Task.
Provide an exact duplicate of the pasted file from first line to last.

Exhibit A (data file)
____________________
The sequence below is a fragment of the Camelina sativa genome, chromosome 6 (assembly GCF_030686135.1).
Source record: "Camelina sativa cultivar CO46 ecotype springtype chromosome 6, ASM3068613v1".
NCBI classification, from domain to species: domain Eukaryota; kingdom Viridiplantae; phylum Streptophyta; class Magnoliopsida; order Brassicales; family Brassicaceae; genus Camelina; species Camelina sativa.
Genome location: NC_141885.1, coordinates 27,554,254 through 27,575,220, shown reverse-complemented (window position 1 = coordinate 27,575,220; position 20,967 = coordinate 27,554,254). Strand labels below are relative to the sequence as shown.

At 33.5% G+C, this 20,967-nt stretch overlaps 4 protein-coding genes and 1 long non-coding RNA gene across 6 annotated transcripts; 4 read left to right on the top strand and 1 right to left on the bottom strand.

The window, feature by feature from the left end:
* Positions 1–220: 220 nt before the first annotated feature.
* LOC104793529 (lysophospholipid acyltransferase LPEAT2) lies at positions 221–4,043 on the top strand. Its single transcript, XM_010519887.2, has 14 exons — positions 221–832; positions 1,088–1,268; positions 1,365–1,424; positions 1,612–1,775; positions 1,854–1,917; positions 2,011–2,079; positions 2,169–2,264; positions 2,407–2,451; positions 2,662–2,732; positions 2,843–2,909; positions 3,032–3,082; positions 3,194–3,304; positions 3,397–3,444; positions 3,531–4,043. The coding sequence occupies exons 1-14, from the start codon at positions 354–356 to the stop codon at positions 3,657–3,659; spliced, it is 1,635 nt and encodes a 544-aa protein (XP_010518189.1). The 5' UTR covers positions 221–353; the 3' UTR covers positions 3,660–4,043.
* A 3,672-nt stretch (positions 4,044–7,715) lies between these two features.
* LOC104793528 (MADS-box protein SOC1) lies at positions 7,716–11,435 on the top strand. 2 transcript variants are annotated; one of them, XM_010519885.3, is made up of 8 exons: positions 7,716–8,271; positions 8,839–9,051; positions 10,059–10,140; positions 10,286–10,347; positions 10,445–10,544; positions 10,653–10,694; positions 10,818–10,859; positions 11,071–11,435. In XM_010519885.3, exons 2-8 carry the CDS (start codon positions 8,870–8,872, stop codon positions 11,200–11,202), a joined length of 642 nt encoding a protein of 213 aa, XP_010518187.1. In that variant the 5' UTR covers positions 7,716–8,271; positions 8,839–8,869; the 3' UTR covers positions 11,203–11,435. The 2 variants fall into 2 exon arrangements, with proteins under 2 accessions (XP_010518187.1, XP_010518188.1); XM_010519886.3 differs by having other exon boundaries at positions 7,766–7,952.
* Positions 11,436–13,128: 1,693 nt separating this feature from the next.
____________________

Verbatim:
The sequence below is a fragment of the Camelina sativa genome, chromosome 6 (assembly GCF_030686135.1).
Source record: "Camelina sativa cultivar CO46 ecotype springtype chromosome 6, ASM3068613v1".
NCBI classification, from domain to species: domain Eukaryota; kingdom Viridiplantae; phylum Streptophyta; class Magnoliopsida; order Brassicales; family Brassicaceae; genus Camelina; species Camelina sativa.
Genome location: NC_141885.1, coordinates 27,554,254 through 27,575,220, shown reverse-complemented (window position 1 = coordinate 27,575,220; position 20,967 = coordinate 27,554,254). Strand labels below are relative to the sequence as shown.

At 33.5% G+C, this 20,967-nt stretch overlaps 4 protein-coding genes and 1 long non-coding RNA gene across 6 annotated transcripts; 4 read left to right on the top strand and 1 right to left on the bottom strand.

The window, feature by feature from the left end:
* Positions 1–220: 220 nt before the first annotated feature.
* LOC104793529 (lysophospholipid acyltransferase LPEAT2) lies at positions 221–4,043 on the top strand. Its single transcript, XM_010519887.2, has 14 exons — positions 221–832; positions 1,088–1,268; positions 1,365–1,424; positions 1,612–1,775; positions 1,854–1,917; positions 2,011–2,079; positions 2,169–2,264; positions 2,407–2,451; positions 2,662–2,732; positions 2,843–2,909; positions 3,032–3,082; positions 3,194–3,304; positions 3,397–3,444; positions 3,531–4,043. The coding sequence occupies exons 1-14, from the start codon at positions 354–356 to the stop codon at positions 3,657–3,659; spliced, it is 1,635 nt and encodes a 544-aa protein (XP_010518189.1). The 5' UTR covers positions 221–353; the 3' UTR covers positions 3,660–4,043.
* A 3,672-nt stretch (positions 4,044–7,715) lies between these two features.
* LOC104793528 (MADS-box protein SOC1) lies at positions 7,716–11,435 on the top strand. 2 transcript variants are annotated; one of them, XM_010519885.3, is made up of 8 exons: positions 7,716–8,271; positions 8,839–9,051; positions 10,059–10,140; positions 10,286–10,347; positions 10,445–10,544; positions 10,653–10,694; positions 10,818–10,859; positions 11,071–11,435. In XM_010519885.3, exons 2-8 carry the CDS (start codon positions 8,870–8,872, stop codon positions 11,200–11,202), a joined length of 642 nt encoding a protein of 213 aa, XP_010518187.1. In that variant the 5' UTR covers positions 7,716–8,271; positions 8,839–8,869; the 3' UTR covers positions 11,203–11,435. The 2 variants fall into 2 exon arrangements, with proteins under 2 accessions (XP_010518187.1, XP_010518188.1); XM_010519886.3 differs by having other exon boundaries at positions 7,766–7,952.
* Positions 11,436–13,128: 1,693 nt separating this feature from the next.